No Ovechkin? Big problem.
The Montreal Canadiens stole Game 1 from the Washington Capitals in overtime Thursday night at the Verizon Center. Not only did they stun the sold-out crowd with a 3-2 OT win, but they also managed to shut down the Great 8 the entire game. Not only did Alex Ovechkin not score. He didn't even get a shot on net.
Tomas Plekanec scored the game winner with about six minutes left in the first overtime. He picked up a loose puck in the neutral zone, used his speed to generate space as he skated over the blue line and fired a quick slapper past Jose Theodore to send those rockin' the red home in disgust.
Montreal also found a way to stop Alex Ovechkin. How do you keep him from scoring? Don't let him shoot. Ovechkin failed to register a single shot on goal in regulation or overtime. The reason: the Habs' defense -- especially the duo of Jaroslav Spacek and Roman Hamrlik -- were able to keep Ovechkin at bay with tight defensive coverage.
Any time Ovechkin got the puck, Spacek and Hamrlik made sure they got their sticks, shins and every other body part they could between Ovie and the goal.
"I just didn't think he was very good tonight," coach Bruce Boudreau said of his team captain after the game. "Our best players weren't our best players tonight."
With Spacek and Hamrlik eliminating Ovechkin, goalie Jaroslav Halak could focus on stopping the rest of the Caps' potent attack.
Halak stopped 45 shots overall in the game, including 18 in the first period. Montreal withstood an early barrage by the Caps in front of a rambunctious crowd at the Phone Booth and even took a first-period lead.
Mike Cammalleri scored the first goal of the game on the power play. Joe Corvo tied it later in the first with a seeing-eye shot from the point that found its way past two teammates and a Montreal defender, off Halak and into the net.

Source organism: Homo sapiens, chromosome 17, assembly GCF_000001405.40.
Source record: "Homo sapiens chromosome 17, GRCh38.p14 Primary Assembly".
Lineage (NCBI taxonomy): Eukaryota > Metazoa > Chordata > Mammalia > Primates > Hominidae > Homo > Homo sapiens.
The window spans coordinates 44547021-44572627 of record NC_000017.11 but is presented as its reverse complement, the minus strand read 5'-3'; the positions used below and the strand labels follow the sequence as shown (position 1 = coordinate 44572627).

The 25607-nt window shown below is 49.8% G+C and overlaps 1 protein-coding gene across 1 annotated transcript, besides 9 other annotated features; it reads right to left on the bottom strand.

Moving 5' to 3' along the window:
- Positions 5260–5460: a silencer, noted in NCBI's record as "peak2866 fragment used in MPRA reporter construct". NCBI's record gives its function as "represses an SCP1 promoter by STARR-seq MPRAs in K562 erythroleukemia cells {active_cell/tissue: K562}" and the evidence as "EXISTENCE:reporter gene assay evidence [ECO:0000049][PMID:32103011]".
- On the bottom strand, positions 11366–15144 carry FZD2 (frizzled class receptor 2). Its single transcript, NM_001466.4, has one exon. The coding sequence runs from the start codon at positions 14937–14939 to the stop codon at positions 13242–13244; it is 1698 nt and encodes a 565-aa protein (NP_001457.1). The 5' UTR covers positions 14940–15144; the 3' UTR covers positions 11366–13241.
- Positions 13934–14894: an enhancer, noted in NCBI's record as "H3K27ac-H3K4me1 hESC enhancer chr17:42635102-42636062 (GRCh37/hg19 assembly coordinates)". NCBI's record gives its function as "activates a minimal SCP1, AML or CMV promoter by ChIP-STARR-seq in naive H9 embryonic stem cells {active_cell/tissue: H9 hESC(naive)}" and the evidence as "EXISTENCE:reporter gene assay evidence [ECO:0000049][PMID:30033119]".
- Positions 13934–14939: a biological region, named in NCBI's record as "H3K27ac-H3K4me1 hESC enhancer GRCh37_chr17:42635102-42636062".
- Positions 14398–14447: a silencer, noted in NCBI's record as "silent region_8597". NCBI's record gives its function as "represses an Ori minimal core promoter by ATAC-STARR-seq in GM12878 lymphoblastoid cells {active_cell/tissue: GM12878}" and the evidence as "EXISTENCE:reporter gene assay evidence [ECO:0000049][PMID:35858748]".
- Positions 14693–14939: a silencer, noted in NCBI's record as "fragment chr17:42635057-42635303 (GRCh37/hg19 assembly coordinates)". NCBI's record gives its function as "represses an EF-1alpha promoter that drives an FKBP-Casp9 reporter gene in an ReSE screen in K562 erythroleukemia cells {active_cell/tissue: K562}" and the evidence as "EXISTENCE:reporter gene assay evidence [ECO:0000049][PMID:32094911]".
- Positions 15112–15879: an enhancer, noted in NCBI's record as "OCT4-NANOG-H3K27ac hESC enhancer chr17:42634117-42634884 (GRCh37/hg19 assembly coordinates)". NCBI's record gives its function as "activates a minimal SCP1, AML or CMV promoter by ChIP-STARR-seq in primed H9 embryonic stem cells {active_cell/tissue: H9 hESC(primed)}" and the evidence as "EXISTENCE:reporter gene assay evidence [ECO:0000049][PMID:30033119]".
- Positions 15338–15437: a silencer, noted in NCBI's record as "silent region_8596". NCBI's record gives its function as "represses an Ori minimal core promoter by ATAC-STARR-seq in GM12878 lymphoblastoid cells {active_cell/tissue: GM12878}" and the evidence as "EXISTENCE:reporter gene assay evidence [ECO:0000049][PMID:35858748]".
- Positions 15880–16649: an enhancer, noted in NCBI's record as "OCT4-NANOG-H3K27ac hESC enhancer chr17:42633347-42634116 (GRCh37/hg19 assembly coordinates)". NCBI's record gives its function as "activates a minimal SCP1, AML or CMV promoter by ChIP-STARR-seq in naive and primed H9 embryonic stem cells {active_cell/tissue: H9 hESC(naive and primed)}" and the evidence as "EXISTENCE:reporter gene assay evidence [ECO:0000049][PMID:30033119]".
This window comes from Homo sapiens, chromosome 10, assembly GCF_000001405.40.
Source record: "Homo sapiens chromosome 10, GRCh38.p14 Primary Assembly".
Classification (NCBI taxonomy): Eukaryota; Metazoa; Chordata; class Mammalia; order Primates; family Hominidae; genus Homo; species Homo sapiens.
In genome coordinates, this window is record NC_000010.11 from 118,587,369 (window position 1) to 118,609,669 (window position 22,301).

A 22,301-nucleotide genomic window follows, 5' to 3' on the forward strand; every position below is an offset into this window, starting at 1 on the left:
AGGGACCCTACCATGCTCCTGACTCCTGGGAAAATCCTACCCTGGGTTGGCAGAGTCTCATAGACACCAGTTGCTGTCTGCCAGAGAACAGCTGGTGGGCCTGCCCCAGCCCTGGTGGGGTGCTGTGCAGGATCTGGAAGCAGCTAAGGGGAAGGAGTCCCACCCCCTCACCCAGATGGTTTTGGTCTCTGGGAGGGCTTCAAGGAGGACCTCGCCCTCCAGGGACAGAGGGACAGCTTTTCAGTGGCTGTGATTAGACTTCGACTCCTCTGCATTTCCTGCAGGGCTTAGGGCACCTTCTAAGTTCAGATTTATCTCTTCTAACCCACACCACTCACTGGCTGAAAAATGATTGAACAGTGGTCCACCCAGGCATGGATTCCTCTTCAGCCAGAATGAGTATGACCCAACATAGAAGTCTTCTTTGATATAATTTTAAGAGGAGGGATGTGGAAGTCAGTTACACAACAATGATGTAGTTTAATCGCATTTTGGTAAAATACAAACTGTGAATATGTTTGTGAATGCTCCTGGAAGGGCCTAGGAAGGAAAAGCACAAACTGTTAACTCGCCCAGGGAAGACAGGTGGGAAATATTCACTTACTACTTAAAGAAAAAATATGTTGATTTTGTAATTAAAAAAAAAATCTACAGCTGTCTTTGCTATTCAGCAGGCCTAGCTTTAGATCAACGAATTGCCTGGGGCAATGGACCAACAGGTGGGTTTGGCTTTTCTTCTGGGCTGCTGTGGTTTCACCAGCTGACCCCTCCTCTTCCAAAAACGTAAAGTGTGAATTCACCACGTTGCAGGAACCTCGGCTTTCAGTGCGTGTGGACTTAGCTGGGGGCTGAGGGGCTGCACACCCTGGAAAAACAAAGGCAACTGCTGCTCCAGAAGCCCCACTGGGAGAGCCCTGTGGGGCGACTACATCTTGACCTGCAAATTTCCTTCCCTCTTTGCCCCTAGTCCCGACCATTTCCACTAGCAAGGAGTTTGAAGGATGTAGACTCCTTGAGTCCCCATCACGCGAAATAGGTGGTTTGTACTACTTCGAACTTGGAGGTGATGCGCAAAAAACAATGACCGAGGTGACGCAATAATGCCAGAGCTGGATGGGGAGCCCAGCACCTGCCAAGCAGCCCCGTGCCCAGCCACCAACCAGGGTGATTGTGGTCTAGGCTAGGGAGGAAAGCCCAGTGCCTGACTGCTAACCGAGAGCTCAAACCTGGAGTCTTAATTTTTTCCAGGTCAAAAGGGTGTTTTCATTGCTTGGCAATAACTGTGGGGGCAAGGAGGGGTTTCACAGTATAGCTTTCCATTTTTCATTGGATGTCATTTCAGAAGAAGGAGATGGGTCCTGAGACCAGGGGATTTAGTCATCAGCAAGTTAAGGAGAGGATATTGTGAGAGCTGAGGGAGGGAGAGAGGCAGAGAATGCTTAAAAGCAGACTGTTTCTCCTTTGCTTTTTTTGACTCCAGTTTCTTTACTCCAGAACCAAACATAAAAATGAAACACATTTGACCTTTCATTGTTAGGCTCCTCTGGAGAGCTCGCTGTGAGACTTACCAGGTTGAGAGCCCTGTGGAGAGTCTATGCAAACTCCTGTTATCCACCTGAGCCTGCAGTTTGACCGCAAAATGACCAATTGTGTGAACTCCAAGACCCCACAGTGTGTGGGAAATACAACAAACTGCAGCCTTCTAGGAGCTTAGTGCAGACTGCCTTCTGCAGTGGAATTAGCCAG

After a scoreless second period, Nicklas Backstrom put the Caps ahead just 47 seconds into the third. A shot by John Carlson from the point bounced off of Habs' d-man Hal Gill. Before the slow, lanky defenseman could recover and clear, Mike Knuble scooped it up and made a quick dish to Backstrom. The shifty center snapped a quick shot past Halak before he could react.
In the regular season, a goal like that would have created an avalanche of goals for the Caps. But that didn't happen in this first game of the postseason. Montreal kept its composure and eventually tied things up about seven minutes later.
Scott Gomez scored on a pretty passing play. He first made a nifty move with the puck in the neutral zone to gain the Washington zone, and then moved the puck to teammate Benoit Pouliot. Pouliot fed Brian Gionta, who spotted Gomez skating hard to the net. Gionta threaded a crisp pass past Mike Green's stick to Gomez, who needed only to tap the puck into an open net.
The quickness displayed on that play was the story of the night for Montreal. While the Caps have the size advantage in this series, the Habs showed off their skating prowess, often beating the Caps to loose pucks and getting back quickly to their own end to establish defensive positioning.
Is it time for Caps fans to panic? Not at all. Montreal played about as good a game as they could in Game 1. It's still early, and the Caps should be able to make some adjustments to free up Ovechkin and Semin and get things back on track.
The Caps have the firepower. It's just a question of putting it all together. Washington hopes the pieces to the puzzle start fitting in Game 2 Saturday night.